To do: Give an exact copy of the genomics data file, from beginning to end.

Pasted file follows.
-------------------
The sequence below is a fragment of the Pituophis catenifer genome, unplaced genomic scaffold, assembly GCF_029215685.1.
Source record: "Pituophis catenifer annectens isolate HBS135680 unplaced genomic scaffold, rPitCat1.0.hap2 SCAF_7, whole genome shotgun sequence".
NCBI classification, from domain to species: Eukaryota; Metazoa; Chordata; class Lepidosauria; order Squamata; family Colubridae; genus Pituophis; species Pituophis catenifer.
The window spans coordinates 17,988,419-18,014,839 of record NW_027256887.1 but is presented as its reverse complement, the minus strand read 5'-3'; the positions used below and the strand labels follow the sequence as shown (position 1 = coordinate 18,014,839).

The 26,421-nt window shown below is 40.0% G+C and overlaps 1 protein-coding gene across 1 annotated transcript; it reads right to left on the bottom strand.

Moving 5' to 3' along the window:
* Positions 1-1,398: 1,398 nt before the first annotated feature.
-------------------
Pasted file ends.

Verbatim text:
The sequence below is a fragment of the Pituophis catenifer genome, unplaced genomic scaffold, assembly GCF_029215685.1.
Source record: "Pituophis catenifer annectens isolate HBS135680 unplaced genomic scaffold, rPitCat1.0.hap2 SCAF_7, whole genome shotgun sequence".
NCBI classification, from domain to species: Eukaryota; Metazoa; Chordata; class Lepidosauria; order Squamata; family Colubridae; genus Pituophis; species Pituophis catenifer.
The window spans coordinates 17,988,419-18,014,839 of record NW_027256887.1 but is presented as its reverse complement, the minus strand read 5'-3'; the positions used below and the strand labels follow the sequence as shown (position 1 = coordinate 18,014,839).

The 26,421-nt window shown below is 40.0% G+C and overlaps 1 protein-coding gene across 1 annotated transcript; it reads right to left on the bottom strand.

Moving 5' to 3' along the window:
* Positions 1-1,398: 1,398 nt before the first annotated feature.